Your School. Your Paper. Since 1936.

The Suffolk Journal

Your School. Your Paper. Since 1936.

The Suffolk Journal

Your School. Your Paper. Since 1936.

The Suffolk Journal

Students raise their voices in support of Black Studies: ‘History is history’

Julia Fusco

Established in 1993, Suffolk University’s Black Studies program offers an interdisciplinary curriculum of Black history and culture spanning the United States, Africa and throughout the African Diaspora across the world.

To students across the program, learning about Black history and culture has had a lasting impact on their education.

“Black Studies is kind of a breath of fresh air,” said Selvin Backert, a history major. “… African American history and Black history are interwoven into all parts of history.”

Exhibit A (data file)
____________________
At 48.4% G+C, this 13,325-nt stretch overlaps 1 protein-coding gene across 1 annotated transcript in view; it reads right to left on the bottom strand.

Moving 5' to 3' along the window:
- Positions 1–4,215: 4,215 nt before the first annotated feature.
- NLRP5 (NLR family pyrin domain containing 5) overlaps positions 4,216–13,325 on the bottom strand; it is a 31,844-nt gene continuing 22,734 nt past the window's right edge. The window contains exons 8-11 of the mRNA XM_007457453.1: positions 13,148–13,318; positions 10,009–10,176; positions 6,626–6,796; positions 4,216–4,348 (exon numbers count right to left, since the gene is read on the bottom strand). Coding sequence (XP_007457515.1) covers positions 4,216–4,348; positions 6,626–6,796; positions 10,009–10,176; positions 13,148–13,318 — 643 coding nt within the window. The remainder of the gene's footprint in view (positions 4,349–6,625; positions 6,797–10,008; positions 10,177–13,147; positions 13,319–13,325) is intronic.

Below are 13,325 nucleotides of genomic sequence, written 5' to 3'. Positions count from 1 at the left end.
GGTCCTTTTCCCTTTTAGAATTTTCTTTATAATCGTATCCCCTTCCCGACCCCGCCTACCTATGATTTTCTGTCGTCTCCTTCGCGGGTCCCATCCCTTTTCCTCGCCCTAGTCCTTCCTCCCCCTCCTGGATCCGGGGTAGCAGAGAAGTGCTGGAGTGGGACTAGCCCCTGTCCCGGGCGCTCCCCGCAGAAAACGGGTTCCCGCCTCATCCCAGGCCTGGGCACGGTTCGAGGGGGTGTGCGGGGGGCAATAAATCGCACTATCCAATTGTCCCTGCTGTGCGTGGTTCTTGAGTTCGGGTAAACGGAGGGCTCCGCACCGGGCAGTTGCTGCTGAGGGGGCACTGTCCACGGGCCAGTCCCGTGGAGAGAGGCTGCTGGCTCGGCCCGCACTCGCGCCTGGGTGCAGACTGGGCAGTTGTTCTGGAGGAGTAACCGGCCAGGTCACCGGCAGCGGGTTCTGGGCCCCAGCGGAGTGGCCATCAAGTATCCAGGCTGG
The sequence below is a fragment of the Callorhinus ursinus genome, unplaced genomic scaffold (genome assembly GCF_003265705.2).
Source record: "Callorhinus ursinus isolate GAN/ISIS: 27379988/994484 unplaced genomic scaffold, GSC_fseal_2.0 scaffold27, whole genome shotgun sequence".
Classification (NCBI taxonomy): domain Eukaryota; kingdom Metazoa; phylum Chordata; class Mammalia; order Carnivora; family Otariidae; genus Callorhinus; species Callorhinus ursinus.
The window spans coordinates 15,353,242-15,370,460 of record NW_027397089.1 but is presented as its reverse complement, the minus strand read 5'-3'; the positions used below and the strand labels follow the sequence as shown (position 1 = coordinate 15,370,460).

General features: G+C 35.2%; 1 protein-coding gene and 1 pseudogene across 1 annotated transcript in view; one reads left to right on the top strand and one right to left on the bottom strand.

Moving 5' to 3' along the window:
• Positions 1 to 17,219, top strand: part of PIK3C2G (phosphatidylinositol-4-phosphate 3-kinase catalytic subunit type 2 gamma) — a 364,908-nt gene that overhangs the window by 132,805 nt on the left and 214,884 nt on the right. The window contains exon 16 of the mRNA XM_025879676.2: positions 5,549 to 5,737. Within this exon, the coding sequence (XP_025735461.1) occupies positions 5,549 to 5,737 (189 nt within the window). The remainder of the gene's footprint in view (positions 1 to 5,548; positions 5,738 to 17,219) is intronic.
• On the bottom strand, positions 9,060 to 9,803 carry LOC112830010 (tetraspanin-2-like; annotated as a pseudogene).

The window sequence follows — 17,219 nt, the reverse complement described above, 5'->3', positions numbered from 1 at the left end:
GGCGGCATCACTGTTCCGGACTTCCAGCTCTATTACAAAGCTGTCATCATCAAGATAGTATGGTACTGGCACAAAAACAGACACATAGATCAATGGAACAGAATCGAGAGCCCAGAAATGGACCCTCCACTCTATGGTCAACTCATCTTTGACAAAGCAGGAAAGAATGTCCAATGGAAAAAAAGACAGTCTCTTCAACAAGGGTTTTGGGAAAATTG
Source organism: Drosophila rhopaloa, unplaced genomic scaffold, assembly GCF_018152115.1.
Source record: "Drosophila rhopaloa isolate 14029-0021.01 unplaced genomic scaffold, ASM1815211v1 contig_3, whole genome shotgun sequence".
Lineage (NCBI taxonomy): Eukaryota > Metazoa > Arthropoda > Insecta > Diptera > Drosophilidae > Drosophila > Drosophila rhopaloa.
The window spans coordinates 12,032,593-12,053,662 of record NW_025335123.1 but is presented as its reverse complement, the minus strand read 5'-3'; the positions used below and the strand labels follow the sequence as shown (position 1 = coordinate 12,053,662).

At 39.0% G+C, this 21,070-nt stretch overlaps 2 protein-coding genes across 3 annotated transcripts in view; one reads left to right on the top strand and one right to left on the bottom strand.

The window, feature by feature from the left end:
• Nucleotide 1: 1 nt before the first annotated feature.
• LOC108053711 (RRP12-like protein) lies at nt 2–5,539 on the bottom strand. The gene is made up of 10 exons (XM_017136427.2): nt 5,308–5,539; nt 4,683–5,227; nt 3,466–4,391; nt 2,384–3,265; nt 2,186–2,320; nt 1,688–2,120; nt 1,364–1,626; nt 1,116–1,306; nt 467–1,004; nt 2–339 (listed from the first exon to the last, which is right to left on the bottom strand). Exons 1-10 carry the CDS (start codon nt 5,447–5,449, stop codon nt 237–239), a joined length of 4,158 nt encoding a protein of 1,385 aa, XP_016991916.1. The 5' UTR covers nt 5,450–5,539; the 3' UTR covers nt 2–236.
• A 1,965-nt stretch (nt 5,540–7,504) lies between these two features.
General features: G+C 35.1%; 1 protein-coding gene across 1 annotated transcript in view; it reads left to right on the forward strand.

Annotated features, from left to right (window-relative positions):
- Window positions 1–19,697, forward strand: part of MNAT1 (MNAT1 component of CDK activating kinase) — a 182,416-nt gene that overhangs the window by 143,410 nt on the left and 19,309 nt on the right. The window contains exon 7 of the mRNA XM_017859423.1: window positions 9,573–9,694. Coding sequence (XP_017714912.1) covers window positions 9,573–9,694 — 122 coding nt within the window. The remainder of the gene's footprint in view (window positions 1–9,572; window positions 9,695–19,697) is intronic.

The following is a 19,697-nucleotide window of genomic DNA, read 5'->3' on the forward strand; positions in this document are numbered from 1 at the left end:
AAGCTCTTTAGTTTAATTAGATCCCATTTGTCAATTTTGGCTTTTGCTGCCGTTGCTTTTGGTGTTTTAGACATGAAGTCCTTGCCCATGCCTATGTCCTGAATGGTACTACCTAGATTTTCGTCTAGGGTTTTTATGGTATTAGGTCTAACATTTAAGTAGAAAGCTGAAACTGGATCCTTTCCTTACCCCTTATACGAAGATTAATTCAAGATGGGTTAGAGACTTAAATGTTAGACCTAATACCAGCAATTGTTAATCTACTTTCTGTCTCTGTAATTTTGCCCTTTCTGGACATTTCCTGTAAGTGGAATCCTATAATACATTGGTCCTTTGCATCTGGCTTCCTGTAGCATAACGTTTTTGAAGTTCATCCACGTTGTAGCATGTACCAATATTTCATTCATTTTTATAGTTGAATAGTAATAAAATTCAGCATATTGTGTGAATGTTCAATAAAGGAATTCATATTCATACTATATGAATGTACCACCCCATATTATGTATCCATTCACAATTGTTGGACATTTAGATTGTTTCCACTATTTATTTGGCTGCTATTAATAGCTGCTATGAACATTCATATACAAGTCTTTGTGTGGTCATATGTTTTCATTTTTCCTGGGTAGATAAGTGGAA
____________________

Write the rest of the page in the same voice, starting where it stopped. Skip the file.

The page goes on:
Lindsay Dieudonne, a senior political science major, said she wanted to learn more about Black history, and Suffolk’s program allowed her to do so.

“Part of the reason why I even came to Suffolk was so that I could learn more [about Black history] and become a Black Studies minor,” she said. “But since I’ve taken Black Studies, it has enriched my education so, so much. I think there is a certain level of understanding, and just so many ‘aha’ moments, epiphanies and realizations that you have while studying certain things, especially when you didn’t know how much they meant to you until you learned about them.”

However, the introduction of a possible new program at Suffolk has some students worried that the Black Studies program is losing its value in Suffolk’s eyes.

College of Arts and Sciences Dean Edie Sparks, who joined the university in August, was in the process of creating an Ethnic Studies program at Suffolk when word reached members of the student body in November.

“I came up with the idea because it’s a well-established approach at a variety of institutions to advance the investigation of structural racism and inequality in multiple demographic groups and institutions,” said Sparks.